Undoubtedly induction has been a success for cooking appliance sales, so much so it is gradually replacing gas hobs.
In fact, it could be argued it is already the preferred choice for consumers, as Indesit brand manager Charmaine Warner points out: “According to a survey conducted by Houzz, induction hobs are the most popular type of hob with 41% of kitchen renovators opting for an induction hob when updating their kitchen.
“Gas is the second most popular type of hob, with 29% of renovators surveyed choosing a gas hob or cooker.”
Consumers have caught on to the benefits of induction over gas of speed, controllability and energy efficiency.
Certainly, that’s the view of product manager for built-in products at Glen Dimplex Home Appliances Liam Cookson.
He says: “The growth of sales in induction is simply down to the benefits that it offers over ceramic and gas – namely faster, smarter, safer and greener.”
And head of marketing at Fisher & Paykel Helen Haider agrees pointing out: “More than ever before, people are extremely eco-consious and constantly making changes in their lives to help the environment.
“Those looking to reduce their energy usage are choosing to swap their gas hob for an induction cooktop.”
It could also be argued induction has become popular as it is more accessible, such as featuring on range cookers, as well as less price prohibitive.
Liam Cookson of GDHA continues: “As induction has become more widely accepted and understood, manufacturers have been able to react to demand and expand the range of products they offer – bringing costs down to make them much more accessible at different market levels.”
And Charmaine Warner of Indesit agrees, stating: “Consumers are now able to purchase a state-of-the-art induction hob with a plethora of advanced features and programmes from entry level brands.”
The growth of interest in induction cooking could also simply lie in how we now live our lives. A demand for clean-lined aesthetics fits the style provided by an induction hob.
Hotpoint brand manager Kimberley Garner explains: “Aesthetically, the sleek black glass of an induction hob means that it blends seamlessly into worktops, complementing the rest of the kitchen and providing a stylish, uniform design.”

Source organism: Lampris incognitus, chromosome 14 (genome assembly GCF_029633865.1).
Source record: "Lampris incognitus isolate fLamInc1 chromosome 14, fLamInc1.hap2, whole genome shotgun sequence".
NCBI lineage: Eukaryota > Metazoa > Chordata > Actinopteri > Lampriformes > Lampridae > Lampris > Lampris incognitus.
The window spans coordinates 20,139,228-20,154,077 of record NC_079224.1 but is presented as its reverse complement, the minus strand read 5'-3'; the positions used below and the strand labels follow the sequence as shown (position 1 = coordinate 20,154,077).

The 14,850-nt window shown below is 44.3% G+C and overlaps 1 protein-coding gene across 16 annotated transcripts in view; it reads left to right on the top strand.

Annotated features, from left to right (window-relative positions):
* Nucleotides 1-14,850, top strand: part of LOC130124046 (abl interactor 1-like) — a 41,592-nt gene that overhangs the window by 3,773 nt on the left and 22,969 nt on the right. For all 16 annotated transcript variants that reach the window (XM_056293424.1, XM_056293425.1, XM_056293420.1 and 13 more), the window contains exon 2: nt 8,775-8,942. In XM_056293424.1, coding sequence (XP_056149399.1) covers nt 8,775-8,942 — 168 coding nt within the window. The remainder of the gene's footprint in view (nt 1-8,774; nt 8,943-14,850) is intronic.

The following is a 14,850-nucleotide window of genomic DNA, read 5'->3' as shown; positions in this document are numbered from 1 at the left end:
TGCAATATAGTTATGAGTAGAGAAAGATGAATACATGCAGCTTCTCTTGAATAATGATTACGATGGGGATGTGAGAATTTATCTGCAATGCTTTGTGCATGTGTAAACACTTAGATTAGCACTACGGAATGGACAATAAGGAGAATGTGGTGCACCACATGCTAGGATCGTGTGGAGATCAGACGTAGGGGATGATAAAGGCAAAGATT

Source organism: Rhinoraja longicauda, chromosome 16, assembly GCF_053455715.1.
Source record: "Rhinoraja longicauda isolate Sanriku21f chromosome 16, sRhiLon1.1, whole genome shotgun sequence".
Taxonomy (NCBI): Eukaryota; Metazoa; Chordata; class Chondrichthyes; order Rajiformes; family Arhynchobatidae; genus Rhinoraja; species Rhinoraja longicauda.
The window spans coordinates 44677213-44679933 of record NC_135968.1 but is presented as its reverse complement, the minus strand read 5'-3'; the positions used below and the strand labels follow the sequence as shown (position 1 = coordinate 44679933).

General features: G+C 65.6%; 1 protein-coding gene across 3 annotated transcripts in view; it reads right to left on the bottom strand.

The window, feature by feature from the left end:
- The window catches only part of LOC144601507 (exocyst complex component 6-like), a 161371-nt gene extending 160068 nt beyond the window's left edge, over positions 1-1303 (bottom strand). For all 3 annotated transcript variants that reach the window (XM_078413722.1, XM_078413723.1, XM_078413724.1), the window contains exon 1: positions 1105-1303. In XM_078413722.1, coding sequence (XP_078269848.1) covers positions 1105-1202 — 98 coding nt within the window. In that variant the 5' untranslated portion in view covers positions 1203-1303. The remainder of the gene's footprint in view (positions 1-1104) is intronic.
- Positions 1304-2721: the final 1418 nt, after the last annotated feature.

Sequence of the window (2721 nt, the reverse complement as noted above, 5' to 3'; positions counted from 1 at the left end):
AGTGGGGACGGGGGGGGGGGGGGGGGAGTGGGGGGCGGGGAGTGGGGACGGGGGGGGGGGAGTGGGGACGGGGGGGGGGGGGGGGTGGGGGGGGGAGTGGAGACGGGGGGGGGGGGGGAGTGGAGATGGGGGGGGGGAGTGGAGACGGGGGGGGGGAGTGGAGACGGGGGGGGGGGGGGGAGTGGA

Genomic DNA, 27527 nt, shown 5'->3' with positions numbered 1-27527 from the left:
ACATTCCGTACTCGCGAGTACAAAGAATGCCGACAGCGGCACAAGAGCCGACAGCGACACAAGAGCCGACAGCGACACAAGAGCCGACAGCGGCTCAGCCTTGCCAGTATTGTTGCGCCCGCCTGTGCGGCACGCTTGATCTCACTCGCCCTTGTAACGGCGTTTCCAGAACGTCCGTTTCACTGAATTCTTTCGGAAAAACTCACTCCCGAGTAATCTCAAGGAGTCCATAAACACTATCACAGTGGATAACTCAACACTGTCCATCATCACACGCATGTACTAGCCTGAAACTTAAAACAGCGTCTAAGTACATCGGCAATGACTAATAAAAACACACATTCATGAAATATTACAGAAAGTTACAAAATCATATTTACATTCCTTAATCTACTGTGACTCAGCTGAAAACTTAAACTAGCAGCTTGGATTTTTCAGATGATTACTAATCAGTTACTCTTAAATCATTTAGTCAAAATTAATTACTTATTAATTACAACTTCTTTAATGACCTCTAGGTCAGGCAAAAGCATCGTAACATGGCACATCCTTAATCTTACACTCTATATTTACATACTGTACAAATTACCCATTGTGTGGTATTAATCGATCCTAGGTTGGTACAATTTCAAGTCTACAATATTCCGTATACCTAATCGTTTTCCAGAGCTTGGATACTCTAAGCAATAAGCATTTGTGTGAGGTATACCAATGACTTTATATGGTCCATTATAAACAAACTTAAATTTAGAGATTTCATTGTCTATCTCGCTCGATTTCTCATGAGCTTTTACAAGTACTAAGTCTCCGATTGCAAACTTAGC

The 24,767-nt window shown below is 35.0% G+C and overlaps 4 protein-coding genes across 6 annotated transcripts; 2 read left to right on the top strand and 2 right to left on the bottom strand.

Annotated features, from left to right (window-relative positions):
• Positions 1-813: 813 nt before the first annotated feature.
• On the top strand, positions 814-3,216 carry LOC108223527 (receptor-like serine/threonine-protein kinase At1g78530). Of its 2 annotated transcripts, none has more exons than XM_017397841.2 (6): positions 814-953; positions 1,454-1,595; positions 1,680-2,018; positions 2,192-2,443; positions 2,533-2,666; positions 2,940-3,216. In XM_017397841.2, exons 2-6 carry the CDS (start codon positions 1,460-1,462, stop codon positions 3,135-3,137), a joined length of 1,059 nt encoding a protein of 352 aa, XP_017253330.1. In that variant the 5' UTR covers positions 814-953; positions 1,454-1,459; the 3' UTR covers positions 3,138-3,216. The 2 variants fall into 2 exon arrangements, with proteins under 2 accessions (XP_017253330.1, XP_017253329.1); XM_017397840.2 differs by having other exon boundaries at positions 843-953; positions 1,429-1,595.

But the biggest change to everyone’s lifestyle has been the focus on hygiene following the outbreak of COVID-19.
Again, this is where induction hob sales can reap the benefit, as product manager of hobs at BSH Home Appliances Adam Norris says: “I think induction hobs appeal because they’re a sleeker-looking appliance. No protruding parts and one flat surface – so it not only looks good in the kitchen but is also easy to clean as any spills can simply be wiped up.
“Touch control models are also easier to clean with no control dials for dirt to get stuck behind.”
In fact, cleaning the home has become ‘a thing’ on social media, with the likes of Mrs Hinch. Marketing manager of Kitchen Ex Laura Gardiner adds: “Watching people clean their appliances has become ‘the norm’ with induction hobs being one of the most popular due to how easy they are to clean. People now look at influencers at their ‘go to’ for knowledge on buying big purchases.”
And there has been a greater interest in cooking, following the first national lockdown, and implementation of tier 3, where restaurants have been or are now closed.
Head of brand and digital at Whirlpool Tim Buszka reports: “Research conducted during July and August 2020 noted during the pandemic 50% of respondents enjoyed eating more family meals, and when asked how they spent their extra time at home, 49% enjoyed cooking more.”
This, combined with consumer’s refurbishing their kitchens having spent more time at home instead of going on holiday, also play into the hands of induction hob sales.
But what are the must-have features for induction hobs and how are manufacturers differentiating between higher-priced and more accessible models?
Liam Cookson of GDHA explains: “As demand at the top end of the market grows for induction, the products need to offer greater flexibility with multiple bridge zones to enable different-sized pans to be used and also moved around without losing heat.”
Sensor controls to prevent food spoiling or spilling over and assisted cooking functions such as recipe programmes, are also fast becoming must-haves at the top-end of the market.
“And lest we forget, induction with integral downdraft, which was once niche, is now available across a variety of brands
Without question, the market for induction hobs is growing and with Government focus on replacing gas boilers by 2023 will legislation further support sales?
Kimberley Garner of Hotpoint concludes: “There is no doubt that sales of gas hobs will be affected with plans to reduce the use of gas in home for more sustainable alternatives.
“Despite this, with the majority of existing UK homes currently receiving gas, and with much of the population having grown up with gas hobs, the mass change to induction will not be immediate.”
But she concedes: “Induction will undoubtedly become the predominant type of hob going forward.”